cedar_grove: (Storm)
I have spent several weeks in contemplation of when, for me, the new year should begin, or perhaps has already begun. I tell myself this, and not that it is procrastination against the beginning of an undertaking, or perhaps the opposite, a wish for a precipitous beginning of said undertaking. The fact remains, I have questioned, and still question when a new year begins for an individual. When does it begin for me?

As a Wiccan, should my new year have begun in November, as Samhain passed us into the gathering season of winter, or did my new year begin almost a month later with the start of a journey that has led me to the threshold upon which I now stand – or may even have unknowingly passed beyond already? Did my personal new year begin as a new year of my life began with my birthday on December 11th or with the new solar year, and returning light at Yule? Or should I simply do as most folk seem to do and say my new undertaking will begin with the new calendar year as 2016 gives way to 2017?

There are so many conventions that we follow, cultural and religious, and some that fall into both categories. The notion of the ‘New Year’s Resolutions’ have never appealed to me, and not just because many (if not most of the people I personally know) give up on those resolutions soon after making them – myself included in the past. Perhaps that’s why, through this soul searching, I have shied away from that option, and why I questioned in the first place.

Through my introspection, not just of recent days, but of many months, perhaps even years – and extrospection (though Google tells me that even though technically this is the anonym of introspection, it is rarely used), I have discovered a thing or two. This is the point at which I feel I must type the disclaimer that, if you think this part of my journal entry is about you, well… that’s your prerogative, I suppose, but this is my journal, and these are my observations. However, as the saying goes, if the cap fits… or the shoe fits, then… be Cinderella if you must.

There are too many people out there who can’t, or perhaps worse, refuse to see past the end of their own garden path. Such people trap themselves in their own misery, and as prisoners lash out at those around them, transferring their misery and negativity to people who are merely trying to help them realize their own state of being. I’ve been an enabler of such behaviors for the sake of a quiet life, because the gods know that when I’ve tried to do otherwise, all holy hell has broken loose.

Loyalty, like charity, must begin at home. Blind loyalty to other people or beliefs or any other thing that one can be loyal to is often self-destructive. Loyalty to someone or something that reinforces or promotes self-deprecation or a negative self-image, no matter who or what that someone or something is; what part that person or something else plays in your life, is an act of cowardice, not loyalty, and ultimately damaging for you and for others in your life.  As with love, if you cannot love yourself, you cannot properly love others – if you cannot be loyal to yourself, then your loyalty to others is misguided at best.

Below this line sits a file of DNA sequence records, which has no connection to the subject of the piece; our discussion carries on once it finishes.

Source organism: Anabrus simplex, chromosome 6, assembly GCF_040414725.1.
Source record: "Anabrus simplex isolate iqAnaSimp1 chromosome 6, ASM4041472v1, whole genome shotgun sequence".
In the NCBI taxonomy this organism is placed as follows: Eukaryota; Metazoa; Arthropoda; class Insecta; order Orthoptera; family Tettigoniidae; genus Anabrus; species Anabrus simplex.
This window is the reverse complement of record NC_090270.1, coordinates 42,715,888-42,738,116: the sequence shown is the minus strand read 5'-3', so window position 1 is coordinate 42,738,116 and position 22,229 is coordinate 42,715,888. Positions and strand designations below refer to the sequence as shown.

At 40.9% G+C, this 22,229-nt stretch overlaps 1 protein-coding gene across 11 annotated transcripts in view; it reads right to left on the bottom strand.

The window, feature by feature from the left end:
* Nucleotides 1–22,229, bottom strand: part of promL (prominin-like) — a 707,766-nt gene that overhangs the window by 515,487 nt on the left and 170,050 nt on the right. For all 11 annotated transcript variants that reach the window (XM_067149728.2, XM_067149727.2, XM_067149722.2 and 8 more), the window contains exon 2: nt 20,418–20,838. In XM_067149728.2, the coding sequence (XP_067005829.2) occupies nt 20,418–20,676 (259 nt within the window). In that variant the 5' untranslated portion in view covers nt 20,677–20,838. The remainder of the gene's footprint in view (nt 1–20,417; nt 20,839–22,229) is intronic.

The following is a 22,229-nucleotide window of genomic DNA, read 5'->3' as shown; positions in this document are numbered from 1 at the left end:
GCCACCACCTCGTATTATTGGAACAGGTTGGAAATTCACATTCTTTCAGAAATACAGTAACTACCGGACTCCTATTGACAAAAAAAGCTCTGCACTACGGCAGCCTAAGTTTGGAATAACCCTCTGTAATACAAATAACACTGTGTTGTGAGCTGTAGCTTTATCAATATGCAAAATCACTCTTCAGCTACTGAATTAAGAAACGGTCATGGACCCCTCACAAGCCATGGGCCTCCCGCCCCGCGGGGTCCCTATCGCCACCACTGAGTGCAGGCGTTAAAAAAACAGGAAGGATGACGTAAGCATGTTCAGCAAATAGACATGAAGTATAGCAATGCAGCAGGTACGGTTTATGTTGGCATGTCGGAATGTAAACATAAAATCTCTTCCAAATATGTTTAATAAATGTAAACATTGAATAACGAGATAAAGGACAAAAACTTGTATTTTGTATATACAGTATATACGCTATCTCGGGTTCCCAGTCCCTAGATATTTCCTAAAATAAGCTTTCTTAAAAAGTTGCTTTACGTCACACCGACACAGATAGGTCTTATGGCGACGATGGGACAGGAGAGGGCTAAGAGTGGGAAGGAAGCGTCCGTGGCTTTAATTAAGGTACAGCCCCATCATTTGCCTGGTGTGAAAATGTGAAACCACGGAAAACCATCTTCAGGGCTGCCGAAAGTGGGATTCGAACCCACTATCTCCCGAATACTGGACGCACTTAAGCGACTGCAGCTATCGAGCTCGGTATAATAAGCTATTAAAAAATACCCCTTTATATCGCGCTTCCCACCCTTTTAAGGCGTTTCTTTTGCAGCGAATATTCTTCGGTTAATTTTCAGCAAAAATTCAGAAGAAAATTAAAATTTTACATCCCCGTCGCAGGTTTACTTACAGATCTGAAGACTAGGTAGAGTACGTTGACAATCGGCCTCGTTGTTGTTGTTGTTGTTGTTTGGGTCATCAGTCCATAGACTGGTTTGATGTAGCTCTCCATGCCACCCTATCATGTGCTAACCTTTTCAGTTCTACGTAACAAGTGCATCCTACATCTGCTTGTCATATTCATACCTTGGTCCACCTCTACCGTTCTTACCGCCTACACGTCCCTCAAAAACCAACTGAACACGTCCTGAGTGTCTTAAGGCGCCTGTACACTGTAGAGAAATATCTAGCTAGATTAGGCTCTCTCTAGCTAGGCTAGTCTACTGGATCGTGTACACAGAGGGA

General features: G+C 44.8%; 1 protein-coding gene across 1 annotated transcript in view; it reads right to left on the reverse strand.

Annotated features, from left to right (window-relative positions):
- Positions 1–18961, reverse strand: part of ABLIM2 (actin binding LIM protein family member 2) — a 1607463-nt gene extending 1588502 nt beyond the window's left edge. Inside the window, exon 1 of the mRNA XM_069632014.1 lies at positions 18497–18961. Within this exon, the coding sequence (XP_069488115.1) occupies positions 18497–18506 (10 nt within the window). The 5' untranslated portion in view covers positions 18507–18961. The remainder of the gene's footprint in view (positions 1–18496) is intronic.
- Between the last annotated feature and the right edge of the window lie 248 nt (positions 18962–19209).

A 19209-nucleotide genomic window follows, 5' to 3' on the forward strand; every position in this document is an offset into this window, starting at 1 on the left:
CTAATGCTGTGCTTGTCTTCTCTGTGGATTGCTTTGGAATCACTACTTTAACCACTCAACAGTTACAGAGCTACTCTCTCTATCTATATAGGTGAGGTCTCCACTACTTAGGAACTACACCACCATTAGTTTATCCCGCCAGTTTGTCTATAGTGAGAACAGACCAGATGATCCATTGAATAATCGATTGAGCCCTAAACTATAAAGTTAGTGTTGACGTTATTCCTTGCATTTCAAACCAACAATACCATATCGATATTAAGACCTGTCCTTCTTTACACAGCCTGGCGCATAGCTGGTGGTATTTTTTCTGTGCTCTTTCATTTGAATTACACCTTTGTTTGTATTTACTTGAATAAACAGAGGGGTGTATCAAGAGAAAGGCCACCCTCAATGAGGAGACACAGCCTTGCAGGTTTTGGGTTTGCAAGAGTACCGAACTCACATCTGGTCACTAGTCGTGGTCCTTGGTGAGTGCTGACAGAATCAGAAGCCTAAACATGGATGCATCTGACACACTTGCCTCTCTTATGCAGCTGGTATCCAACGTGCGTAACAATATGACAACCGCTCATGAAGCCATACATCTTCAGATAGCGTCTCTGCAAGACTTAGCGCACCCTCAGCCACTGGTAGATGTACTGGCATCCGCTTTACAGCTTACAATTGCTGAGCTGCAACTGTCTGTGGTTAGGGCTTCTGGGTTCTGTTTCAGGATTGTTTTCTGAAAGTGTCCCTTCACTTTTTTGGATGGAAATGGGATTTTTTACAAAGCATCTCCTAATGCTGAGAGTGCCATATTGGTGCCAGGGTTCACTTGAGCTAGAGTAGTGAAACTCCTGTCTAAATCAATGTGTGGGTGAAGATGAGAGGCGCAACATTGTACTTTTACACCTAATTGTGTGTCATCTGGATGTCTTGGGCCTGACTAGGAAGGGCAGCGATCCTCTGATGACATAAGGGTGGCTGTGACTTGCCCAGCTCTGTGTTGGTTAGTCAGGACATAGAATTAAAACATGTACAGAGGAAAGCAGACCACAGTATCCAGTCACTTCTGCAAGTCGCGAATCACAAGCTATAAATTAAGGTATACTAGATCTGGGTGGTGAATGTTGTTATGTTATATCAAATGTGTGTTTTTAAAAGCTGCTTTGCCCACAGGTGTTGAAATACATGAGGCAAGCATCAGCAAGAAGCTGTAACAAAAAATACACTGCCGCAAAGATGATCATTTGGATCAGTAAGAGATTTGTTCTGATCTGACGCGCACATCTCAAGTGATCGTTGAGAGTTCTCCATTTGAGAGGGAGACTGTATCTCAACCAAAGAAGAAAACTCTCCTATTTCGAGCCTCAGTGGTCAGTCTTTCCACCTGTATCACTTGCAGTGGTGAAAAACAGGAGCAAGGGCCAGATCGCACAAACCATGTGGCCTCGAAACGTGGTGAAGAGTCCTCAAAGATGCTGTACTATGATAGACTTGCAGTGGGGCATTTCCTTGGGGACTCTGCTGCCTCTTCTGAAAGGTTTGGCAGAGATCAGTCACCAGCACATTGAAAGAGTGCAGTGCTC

Ignoring the wise words of good friends and loved ones is just plain stupid and can only lead to trouble and pain. You might think your reasons for arguing the point (inwardly or outwardly) are good and valid reasons, but experience and hindsight will always come around like a two-headed dog to bite you on the ass. When that happens, you know the people that had your best interests at heart when they spoke the advice because, while they might remind you of what they said, they’ll never say, “I told you so,” and will just be there in quiet support while you find your feet after being knocked on your smarting backside.

There’s great sadness in the realization that sometimes, people will – by their own thoughts and actions – disqualify themselves from certain parts they have played in your life, and you can fight and flail all you like to keep them there because you want them there, but if that want isn’t truly and unconditionally matched, there’s little you can do but create a negative and toxic situation for the both of you that is ultimately damaging. Conversely, people can sometimes surprise you. When you least expect it, with a single word, or a short message, people you might have once been close to, that you didn’t even realize you missed, can give you a boost when you’re at your lowest ebb, and remind you that they’re still there.

In all of the above, I’m drawn to, and feel the need to also share a story that was given to me as a ‘lesson’ by one of those wise friends many, many years ago - a wonderful man by the name of Alawn Tickhill - who told me the Story of the Sparrow – and you can find it here.

So… anyway, the conclusion I came to, is that really and ultimately, when and why I start the undertaking is entirely up to me. Also, it’s no big secret what the undertaking is.  It’s just that I’ve been wanting to do more journal writing for a very long time now, and I thought, well, with a new year, it might be time to start this journaling journey.  I’d like to say I’ll write every day. Even though that might be my intent, I know that sometimes life is going to get in the way. I also know that’s perfectly fine.

What I write, how often I write, and why I write – well, those things are my prerogative and my responsibility too.
cedar_grove: (Eirian with a smile)